Articles filed under General from Maryland
The governor's proposal would have added $2 - later amended down to $1.50 in the House committee - to each residential customer's monthly bill, and tacked on a 2.5 percent fee to large commercial customers, in order to subsidize a wind farm off the coast of Ocean City.
A majority of the Frostburg Road residents in attendance at the Synergics Wind Energy LLC meeting on Tuesday were opposed to the proposed Fourmile Ridge Wind Energy Project, according to resident Jim McCann.
"My clients believe it would have a catastrophic environmental effect to bring a power line across that island, even if it's bored underneath," he said. "Leave Assateague alone. It's one of the few pristine places left on the East Coast. I just can't imagine putting a big transformer on there."
After three motions, Garrett County commissioners came to an impasse in regard to a decision on how to proceed with the public process of a draft land use management ordinance, a portion of which deals with wind turbine setbacks.
Somerset County Commissioners plan to make revisions to a controversial industrial wind energy ordinance, including increasing the setback from neighboring residential properties. The commissioners also will meet with Steve Smethurst, the attorney for a group of Marion Station opponents, during a work session this week.
Greater setback requirements were called "key" to offsetting potential problems from wind turbines as Somerset County Commissioners heard from residents on both sides of the issue during a work session.
Dan's Mountain Windforce is asking the Maryland Public Service Commission to extend the deadline to begin building the wind farm to Sept. 12, 2013.
Despite broad public support and overwhelming support in one branch of the Legislature, Maryland Governor Martin O'Malley's Offshore Wind Energy Act once again died in the Senate on the last day of the legislative calendar.
There is nothing in this bill or in any other Maryland law or regulation that will guarantee or limit how much a ratepayer will have to pay extra for offshore wind-generated energy. If this bill is passed and if a developer succeeds in building an offshore wind farm, don't be surprised if the surcharge exceeds $1.50 in 2012 dollars.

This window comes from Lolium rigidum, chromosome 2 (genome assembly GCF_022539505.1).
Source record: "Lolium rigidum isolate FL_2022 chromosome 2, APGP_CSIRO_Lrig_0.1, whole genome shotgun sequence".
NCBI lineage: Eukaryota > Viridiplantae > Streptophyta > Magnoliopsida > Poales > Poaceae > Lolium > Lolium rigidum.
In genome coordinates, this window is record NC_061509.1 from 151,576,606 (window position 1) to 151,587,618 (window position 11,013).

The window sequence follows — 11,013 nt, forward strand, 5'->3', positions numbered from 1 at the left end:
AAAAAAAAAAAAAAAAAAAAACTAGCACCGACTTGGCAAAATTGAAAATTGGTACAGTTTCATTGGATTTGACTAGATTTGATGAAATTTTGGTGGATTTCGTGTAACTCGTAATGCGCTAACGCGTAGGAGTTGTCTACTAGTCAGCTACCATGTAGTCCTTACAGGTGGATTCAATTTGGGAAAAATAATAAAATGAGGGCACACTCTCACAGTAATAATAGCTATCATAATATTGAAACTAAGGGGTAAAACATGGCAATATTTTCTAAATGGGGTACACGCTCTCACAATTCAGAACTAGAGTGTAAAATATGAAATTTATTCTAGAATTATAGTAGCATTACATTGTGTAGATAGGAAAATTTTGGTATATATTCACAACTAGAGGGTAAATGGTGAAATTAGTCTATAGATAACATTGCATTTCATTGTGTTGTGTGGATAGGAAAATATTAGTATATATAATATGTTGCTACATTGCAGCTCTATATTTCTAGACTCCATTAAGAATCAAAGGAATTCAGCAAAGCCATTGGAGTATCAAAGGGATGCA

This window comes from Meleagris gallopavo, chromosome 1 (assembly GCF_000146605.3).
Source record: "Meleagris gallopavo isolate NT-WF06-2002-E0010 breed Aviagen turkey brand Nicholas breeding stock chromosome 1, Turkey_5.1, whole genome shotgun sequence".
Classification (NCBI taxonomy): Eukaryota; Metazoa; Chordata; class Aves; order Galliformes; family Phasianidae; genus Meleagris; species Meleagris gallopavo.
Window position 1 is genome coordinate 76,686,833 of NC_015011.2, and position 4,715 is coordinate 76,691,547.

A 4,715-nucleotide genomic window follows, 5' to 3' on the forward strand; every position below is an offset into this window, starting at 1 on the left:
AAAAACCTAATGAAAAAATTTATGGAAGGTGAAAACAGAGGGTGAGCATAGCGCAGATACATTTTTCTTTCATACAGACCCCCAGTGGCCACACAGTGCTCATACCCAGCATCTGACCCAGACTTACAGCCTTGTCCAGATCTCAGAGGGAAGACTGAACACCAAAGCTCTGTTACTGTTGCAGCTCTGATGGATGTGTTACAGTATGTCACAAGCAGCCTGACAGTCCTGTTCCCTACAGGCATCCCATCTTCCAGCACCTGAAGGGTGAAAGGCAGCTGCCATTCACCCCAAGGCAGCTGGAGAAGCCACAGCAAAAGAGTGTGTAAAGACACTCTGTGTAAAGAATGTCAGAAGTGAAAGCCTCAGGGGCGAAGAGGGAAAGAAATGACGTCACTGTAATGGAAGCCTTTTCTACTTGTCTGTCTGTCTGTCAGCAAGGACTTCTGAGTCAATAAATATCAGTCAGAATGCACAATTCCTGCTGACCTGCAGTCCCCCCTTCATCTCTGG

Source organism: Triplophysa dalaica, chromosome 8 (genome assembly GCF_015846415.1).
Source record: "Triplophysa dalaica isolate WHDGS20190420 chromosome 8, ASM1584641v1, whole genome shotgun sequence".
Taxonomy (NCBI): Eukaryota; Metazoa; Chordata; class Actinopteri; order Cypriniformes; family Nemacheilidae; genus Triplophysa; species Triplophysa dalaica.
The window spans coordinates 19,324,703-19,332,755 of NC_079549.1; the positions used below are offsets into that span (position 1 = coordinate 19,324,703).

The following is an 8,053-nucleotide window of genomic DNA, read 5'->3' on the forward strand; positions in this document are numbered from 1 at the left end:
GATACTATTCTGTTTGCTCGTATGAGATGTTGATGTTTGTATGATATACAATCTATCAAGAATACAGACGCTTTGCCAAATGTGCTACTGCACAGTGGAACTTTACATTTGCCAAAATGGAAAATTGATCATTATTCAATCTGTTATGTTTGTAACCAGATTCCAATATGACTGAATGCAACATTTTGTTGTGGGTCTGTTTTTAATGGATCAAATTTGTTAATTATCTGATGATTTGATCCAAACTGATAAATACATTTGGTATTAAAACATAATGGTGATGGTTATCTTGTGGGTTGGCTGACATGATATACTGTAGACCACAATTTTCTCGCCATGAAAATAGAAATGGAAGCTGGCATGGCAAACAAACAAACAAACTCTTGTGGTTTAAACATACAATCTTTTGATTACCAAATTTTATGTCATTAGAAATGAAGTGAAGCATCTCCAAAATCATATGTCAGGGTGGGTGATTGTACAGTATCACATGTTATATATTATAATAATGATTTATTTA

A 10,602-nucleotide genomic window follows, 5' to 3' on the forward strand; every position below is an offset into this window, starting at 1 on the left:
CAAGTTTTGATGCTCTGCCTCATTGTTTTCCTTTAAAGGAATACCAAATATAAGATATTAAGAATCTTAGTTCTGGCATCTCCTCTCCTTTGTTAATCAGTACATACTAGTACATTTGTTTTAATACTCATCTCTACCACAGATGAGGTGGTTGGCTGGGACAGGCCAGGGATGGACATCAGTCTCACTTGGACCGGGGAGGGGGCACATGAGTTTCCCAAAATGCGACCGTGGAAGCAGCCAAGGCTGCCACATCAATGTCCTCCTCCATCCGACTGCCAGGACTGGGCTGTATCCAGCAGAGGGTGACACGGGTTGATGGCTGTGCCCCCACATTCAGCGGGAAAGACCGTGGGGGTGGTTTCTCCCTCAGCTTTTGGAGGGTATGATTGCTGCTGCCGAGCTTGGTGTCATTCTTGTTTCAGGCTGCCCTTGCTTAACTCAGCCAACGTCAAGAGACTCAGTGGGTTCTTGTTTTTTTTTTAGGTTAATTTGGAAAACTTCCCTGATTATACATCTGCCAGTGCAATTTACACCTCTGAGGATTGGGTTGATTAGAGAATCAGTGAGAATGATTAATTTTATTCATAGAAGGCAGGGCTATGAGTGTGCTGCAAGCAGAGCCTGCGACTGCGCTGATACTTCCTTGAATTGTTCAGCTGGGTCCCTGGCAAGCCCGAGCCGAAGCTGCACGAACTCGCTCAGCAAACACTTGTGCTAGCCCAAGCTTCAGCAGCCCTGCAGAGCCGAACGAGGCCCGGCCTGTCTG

During floor debate Thursday, the House adopted an amendment from House Minority Whip Jeannie Haddaway-Riccio (R-Dist. 37B) of Newcomb to exempt ratepayers who farm their land from paying the extra fee on the first 3,000 kilowatt hours of electricity they use in a month.
The Maryland House of Delegates Economic Matters Committee has advanced a bill that would give the Garrett County commissioners the authority to enact ordinances relating to setbacks and the decommissioning of wind turbines, according to a news release.
Two consulting firms that work for the BPU said that "net benefits of the project were not demonstrated" and "key underlying assumptions of applicants' cost-benefit analysis were not adequately substantiated." Both firms said Fishermen's Energy did not factor in the possible loss of jobs if customers switch from conventional power plants to hydropower.
The $4.8 million is enough to cover the cost of construction, plus the Delmarva Power study because the project has been scaled down after officials at Patuxent River Naval Air Station in St. Mary's County expressed concerns that turbines will interfere with radar systems.
Sen. Allan Kittleman, R-Howard, said he also has concerns about whether the $2-a-month cap is realistic. "My concern is the fact that when you piggyback all the costs together, it does get to be more than $2 a month," Kittleman said. O'Malley said it would probably be another five to six years before ratepayers even see a change in their utility bills.
But some, including a number of Republicans, are questioning both the $2-a-month cost figure and the forecast of jobs for Marylanders. In fact, searching through a number of studies shows how difficult it is to come up with reliable numbers on wind energy costs.
Like most Marylanders, I want electric power that is cheap and clean. However, I oppose offshore wind — because it is not cheap, and wind systems are not clean.
O'Malley, who failed to get a wind-power bill through the General Assembly last year, is expected to announce details of new legislation Monday. But this time around, O'Malley may have to take into account labor's demand to have its role guaranteed in the legislation. If not resolved, the issue could split the union-environmentalist coalition that backed the bill last year.
New Jersey-based NRG Energy, however, said in a statement Monday that the outlook for offshore wind has changed dramatically over the last two years. The company cited two decisions by Congress that could significantly affect financing for any offshore wind project. Not one has yet been built in the United States.
The group is a consortium of citizen/environment organizations from five states, and one of its goals is to inform the public about the science and the truth of wind farms. Wind energy is too costly for the taxpayer; too inefficient to keep its promises to generate electricity at the level claimed; and too destructive in its impact on the people and the environment in the vicinity of the turbine installations, said Spiggle.
The Senate Finance Committee will discuss the pros and cons of wind technology, which the governor has touted as a job-creating, environment-friendly alternative to fossil fuels while acknowledging that it likely will increase energy costs for consumers.